MSR – walkabout

The first time I worked at Microsoft my spear of exploration was between 2 buildings and a cafeteria. Round two, one of my goals has been to explore more of the massive Redmond campus work at. Around the start of the new year Wes and I picked a random building I’d never walked around, drove over there, and walked around it. The building turned out to be the main Microsoft Research facility on campus. What was going to be a 15-minute walk turned in an hour of WOW come look at this

The day and time we chose turned out to be a rare occasion where the building was void of people. We maybe ran into 3 people in the, and we walked the majority of every floor. Any other time I’m sure the building would have been bustling with activity from PHD level employees and interns too smart to be bothered knowing what day or time it is. With the rare opportunity to explore and not annoy some of the smartest people on the planet Wes and I explored with gusto and talked about things we found and pretty much said wow a lot.

We took might have taken pictures of things in the public areas of impressive and crazy insane things. If such pictures existed you can be guaranteed they will never leave our phones or private collections because, you know, NDA, and we love our jobs. While exploring the first level we walked by a bunch of rooms with badge readers in front of them and scanned our badges to see if we could access them. After the doors kept saying now we looked at each other and said “we better stop this before security comes and arrests us” From then on no more random badge scanning took place.

It was both humbling and insanely impressive walking the halls looking at projects, accomplishments, piles of patents, projects demo boards, and lab spaces. Some of the people afforded entire display cabinets outside of their offices to house awards and recondition received. Like, National science awards, awards from foreign governments, patents, neat glass things, Doctorates, ETC. We found a shelf stacked with pieces of wood like books. Upon inspection the wood books turned out to patent award plaques for a single person. He had so many he just randomly stored them somewhere. There were enough patents in the pile he could rotate them one a week on his door for a few years and not have to repeat; all the while being awarded another few every month.

We found countless walls of covered in math, we think it was math. Math using symbols we’ve not even seen before. Like what does an upside A and a squiggle X and circle dot line thing have to do with {1r x 2r}? I’m not really sure, but it was on one wall with other odd symbols and looked important. Countless science fair like posters of projects were hung on the walls. Some we would almost understand others just we made “huh?” sounds while looking at – the humbling part.

We found labs dedicated to 3d imaging, 3d printing, modeling, some offices setup as full recoding studios with 24 channel mixing boards on desks, massive servers rooms with well labeled cables – oh the cable porn, unlimited storage in racks, projects we can’t talk about, garment workshops with gorgeous dresses, a walk in freezer operating at room temperature – no clue there, Maker labs with laser cutters, CNC machines, wood shops, metal shops, device checkout areas, robots to help you find people, elevators that talk to you, large lecture halls for visiting speaker, usability labs, a Tardis setup as a sound booth, the Stig, science in action. We found nearly unlimited amazing things Microsoft researchers are playing with.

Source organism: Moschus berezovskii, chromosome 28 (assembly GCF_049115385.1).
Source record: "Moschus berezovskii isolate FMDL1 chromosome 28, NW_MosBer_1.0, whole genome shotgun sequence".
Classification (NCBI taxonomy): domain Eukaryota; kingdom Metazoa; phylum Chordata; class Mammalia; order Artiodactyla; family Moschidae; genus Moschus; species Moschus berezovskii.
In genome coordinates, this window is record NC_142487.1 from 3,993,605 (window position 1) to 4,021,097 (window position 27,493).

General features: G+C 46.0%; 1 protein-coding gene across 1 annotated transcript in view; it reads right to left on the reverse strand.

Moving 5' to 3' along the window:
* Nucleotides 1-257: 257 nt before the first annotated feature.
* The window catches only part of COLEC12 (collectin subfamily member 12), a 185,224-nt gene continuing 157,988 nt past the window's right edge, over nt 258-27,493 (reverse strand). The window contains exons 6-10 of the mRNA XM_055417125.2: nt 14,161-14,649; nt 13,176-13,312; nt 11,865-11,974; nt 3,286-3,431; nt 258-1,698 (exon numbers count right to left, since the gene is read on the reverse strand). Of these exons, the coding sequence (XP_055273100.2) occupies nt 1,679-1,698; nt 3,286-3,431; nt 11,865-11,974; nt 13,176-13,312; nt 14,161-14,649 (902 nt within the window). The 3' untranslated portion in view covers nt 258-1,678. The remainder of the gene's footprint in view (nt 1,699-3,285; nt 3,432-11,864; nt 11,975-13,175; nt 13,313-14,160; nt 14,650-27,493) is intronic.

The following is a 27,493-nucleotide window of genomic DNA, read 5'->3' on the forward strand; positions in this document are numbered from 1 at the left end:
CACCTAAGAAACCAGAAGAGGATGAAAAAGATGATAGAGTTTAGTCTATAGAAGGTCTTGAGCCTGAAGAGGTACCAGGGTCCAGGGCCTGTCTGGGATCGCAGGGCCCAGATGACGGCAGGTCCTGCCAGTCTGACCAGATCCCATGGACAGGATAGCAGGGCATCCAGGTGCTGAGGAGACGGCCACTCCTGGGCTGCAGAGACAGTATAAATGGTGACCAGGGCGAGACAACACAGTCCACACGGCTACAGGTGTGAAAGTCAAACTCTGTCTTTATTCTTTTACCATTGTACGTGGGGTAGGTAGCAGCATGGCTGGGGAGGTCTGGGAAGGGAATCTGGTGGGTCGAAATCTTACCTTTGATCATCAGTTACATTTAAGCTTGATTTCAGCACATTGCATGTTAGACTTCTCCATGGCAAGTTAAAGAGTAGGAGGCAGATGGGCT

This is what Bell labs of old would looks like today. On one floor we came upon what I called the cereal isle. Floor to ceiling posters of cereal boxes with bar codes and odd things coming out of the ceiling and carts in the corner. We were thinking something to do with grocery store scanning – not sure. SOOOO wanted to take pictures.

The science and ideas and research and thinking going on in the building is impressive and awe inspiring. It sure made me think “what have I accomplished” and made me feel not smart at all. Wes and I talked about our awe and feeling of not being smart for parts of the walk-about. We are both what some call smart people, but when compared to the continents of the research center we started to feel inadequate. To properly relate we had to step back a bit and look at processing and intellect vs. depth and focus and knowledge. Our career paths have turned us into effectively generalist with a focus in computer operations, and some coding, and email. Whereas the researcher are mostly savants in a narrow field of study.

If we had the focus and passion and time and monies, we too could do things like the researchers. We chose different mental paths in life then they did. Given time and effort and we might be able to approach comparing in a narrow focus, but we happy where we be. Any way you slice it we were looking at things presented with so much depth they became foreign languages, which were mostly not understandable. Not understanding provided a respectable dose of empathy we can apply to people we talk who hear the same foreign language listening to us. So far I’d rate this top walk-about of the year.

Anyone need a cable? Sexy organization there.

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